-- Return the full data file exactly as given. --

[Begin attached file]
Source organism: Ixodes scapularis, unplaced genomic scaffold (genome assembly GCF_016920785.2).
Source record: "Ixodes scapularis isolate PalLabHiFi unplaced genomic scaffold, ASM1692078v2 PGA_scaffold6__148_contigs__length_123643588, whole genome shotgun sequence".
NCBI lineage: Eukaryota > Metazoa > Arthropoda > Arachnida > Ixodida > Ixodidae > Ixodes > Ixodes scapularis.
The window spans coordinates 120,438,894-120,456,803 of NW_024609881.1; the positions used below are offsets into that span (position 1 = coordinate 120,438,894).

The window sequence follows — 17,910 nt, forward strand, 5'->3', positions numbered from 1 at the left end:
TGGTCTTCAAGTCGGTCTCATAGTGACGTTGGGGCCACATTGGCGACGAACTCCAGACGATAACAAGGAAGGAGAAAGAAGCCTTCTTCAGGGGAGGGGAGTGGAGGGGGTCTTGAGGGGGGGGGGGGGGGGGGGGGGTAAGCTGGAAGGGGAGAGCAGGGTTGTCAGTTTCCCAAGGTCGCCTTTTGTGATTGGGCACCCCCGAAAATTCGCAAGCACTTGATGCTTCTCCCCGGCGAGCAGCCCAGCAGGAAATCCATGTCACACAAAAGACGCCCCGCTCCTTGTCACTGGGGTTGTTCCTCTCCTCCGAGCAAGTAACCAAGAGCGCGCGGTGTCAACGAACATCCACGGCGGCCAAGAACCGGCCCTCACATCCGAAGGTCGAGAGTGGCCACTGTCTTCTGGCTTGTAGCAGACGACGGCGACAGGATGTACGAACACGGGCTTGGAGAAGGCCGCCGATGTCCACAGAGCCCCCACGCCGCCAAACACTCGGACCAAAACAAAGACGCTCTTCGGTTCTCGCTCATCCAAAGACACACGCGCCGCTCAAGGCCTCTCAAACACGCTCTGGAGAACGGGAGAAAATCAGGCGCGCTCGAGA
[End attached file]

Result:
Source organism: Ixodes scapularis, unplaced genomic scaffold (genome assembly GCF_016920785.2).
Source record: "Ixodes scapularis isolate PalLabHiFi unplaced genomic scaffold, ASM1692078v2 PGA_scaffold6__148_contigs__length_123643588, whole genome shotgun sequence".
NCBI lineage: Eukaryota > Metazoa > Arthropoda > Arachnida > Ixodida > Ixodidae > Ixodes > Ixodes scapularis.
The window spans coordinates 120,438,894-120,456,803 of NW_024609881.1; the positions used below are offsets into that span (position 1 = coordinate 120,438,894).

The window sequence follows — 17,910 nt, forward strand, 5'->3', positions numbered from 1 at the left end:
TGGTCTTCAAGTCGGTCTCATAGTGACGTTGGGGCCACATTGGCGACGAACTCCAGACGATAACAAGGAAGGAGAAAGAAGCCTTCTTCAGGGGAGGGGAGTGGAGGGGGTCTTGAGGGGGGGGGGGGGGGGGGGGGGTAAGCTGGAAGGGGAGAGCAGGGTTGTCAGTTTCCCAAGGTCGCCTTTTGTGATTGGGCACCCCCGAAAATTCGCAAGCACTTGATGCTTCTCCCCGGCGAGCAGCCCAGCAGGAAATCCATGTCACACAAAAGACGCCCCGCTCCTTGTCACTGGGGTTGTTCCTCTCCTCCGAGCAAGTAACCAAGAGCGCGCGGTGTCAACGAACATCCACGGCGGCCAAGAACCGGCCCTCACATCCGAAGGTCGAGAGTGGCCACTGTCTTCTGGCTTGTAGCAGACGACGGCGACAGGATGTACGAACACGGGCTTGGAGAAGGCCGCCGATGTCCACAGAGCCCCCACGCCGCCAAACACTCGGACCAAAACAAAGACGCTCTTCGGTTCTCGCTCATCCAAAGACACACGCGCCGCTCAAGGCCTCTCAAACACGCTCTGGAGAACGGGAGAAAATCAGGCGCGCTCGAGA